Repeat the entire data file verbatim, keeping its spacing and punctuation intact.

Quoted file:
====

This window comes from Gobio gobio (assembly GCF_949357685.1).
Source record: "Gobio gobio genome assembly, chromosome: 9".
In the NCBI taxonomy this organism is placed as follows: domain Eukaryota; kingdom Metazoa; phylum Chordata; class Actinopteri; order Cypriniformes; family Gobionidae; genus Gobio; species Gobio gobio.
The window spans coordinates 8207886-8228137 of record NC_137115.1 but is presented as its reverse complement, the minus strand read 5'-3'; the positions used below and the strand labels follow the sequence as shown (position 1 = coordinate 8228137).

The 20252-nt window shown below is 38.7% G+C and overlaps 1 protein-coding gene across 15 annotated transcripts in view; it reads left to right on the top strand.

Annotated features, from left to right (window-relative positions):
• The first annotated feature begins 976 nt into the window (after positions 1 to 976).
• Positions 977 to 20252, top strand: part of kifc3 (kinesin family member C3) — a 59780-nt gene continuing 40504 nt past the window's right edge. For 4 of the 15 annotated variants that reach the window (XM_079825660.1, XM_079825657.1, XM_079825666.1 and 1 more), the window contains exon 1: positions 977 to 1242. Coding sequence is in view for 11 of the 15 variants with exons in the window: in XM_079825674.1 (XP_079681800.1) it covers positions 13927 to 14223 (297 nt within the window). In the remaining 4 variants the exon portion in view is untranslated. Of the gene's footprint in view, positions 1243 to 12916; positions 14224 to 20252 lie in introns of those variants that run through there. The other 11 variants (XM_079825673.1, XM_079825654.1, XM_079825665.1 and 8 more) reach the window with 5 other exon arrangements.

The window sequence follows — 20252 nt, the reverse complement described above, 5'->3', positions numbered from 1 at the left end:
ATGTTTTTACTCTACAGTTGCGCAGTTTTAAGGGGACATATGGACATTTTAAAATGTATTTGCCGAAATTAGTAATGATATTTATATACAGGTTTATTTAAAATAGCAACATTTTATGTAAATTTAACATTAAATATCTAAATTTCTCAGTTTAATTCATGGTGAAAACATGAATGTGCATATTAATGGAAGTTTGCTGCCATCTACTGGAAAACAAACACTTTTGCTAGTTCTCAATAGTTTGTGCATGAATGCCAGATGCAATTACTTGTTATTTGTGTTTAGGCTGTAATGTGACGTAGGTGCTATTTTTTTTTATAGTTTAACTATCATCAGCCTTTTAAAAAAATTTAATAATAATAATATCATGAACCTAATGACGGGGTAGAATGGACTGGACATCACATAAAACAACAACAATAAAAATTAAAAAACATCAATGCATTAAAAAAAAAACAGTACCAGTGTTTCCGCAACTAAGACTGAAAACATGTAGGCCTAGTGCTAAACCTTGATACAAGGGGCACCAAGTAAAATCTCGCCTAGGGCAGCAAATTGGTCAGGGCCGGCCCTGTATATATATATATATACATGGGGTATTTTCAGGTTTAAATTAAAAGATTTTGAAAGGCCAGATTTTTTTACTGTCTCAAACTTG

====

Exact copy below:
This window comes from Gobio gobio (assembly GCF_949357685.1).
Source record: "Gobio gobio genome assembly, chromosome: 9".
In the NCBI taxonomy this organism is placed as follows: domain Eukaryota; kingdom Metazoa; phylum Chordata; class Actinopteri; order Cypriniformes; family Gobionidae; genus Gobio; species Gobio gobio.
The window spans coordinates 8207886-8228137 of record NC_137115.1 but is presented as its reverse complement, the minus strand read 5'-3'; the positions used below and the strand labels follow the sequence as shown (position 1 = coordinate 8228137).

The 20252-nt window shown below is 38.7% G+C and overlaps 1 protein-coding gene across 15 annotated transcripts in view; it reads left to right on the top strand.

Annotated features, from left to right (window-relative positions):
• The first annotated feature begins 976 nt into the window (after positions 1 to 976).
• Positions 977 to 20252, top strand: part of kifc3 (kinesin family member C3) — a 59780-nt gene continuing 40504 nt past the window's right edge. For 4 of the 15 annotated variants that reach the window (XM_079825660.1, XM_079825657.1, XM_079825666.1 and 1 more), the window contains exon 1: positions 977 to 1242. Coding sequence is in view for 11 of the 15 variants with exons in the window: in XM_079825674.1 (XP_079681800.1) it covers positions 13927 to 14223 (297 nt within the window). In the remaining 4 variants the exon portion in view is untranslated. Of the gene's footprint in view, positions 1243 to 12916; positions 14224 to 20252 lie in introns of those variants that run through there. The other 11 variants (XM_079825673.1, XM_079825654.1, XM_079825665.1 and 8 more) reach the window with 5 other exon arrangements.

The window sequence follows — 20252 nt, the reverse complement described above, 5'->3', positions numbered from 1 at the left end:
ATGTTTTTACTCTACAGTTGCGCAGTTTTAAGGGGACATATGGACATTTTAAAATGTATTTGCCGAAATTAGTAATGATATTTATATACAGGTTTATTTAAAATAGCAACATTTTATGTAAATTTAACATTAAATATCTAAATTTCTCAGTTTAATTCATGGTGAAAACATGAATGTGCATATTAATGGAAGTTTGCTGCCATCTACTGGAAAACAAACACTTTTGCTAGTTCTCAATAGTTTGTGCATGAATGCCAGATGCAATTACTTGTTATTTGTGTTTAGGCTGTAATGTGACGTAGGTGCTATTTTTTTTTATAGTTTAACTATCATCAGCCTTTTAAAAAAATTTAATAATAATAATATCATGAACCTAATGACGGGGTAGAATGGACTGGACATCACATAAAACAACAACAATAAAAATTAAAAAACATCAATGCATTAAAAAAAAAACAGTACCAGTGTTTCCGCAACTAAGACTGAAAACATGTAGGCCTAGTGCTAAACCTTGATACAAGGGGCACCAAGTAAAATCTCGCCTAGGGCAGCAAATTGGTCAGGGCCGGCCCTGTATATATATATATATACATGGGGTATTTTCAGGTTTAAATTAAAAGATTTTGAAAGGCCAGATTTTTTTACTGTCTCAAACTTG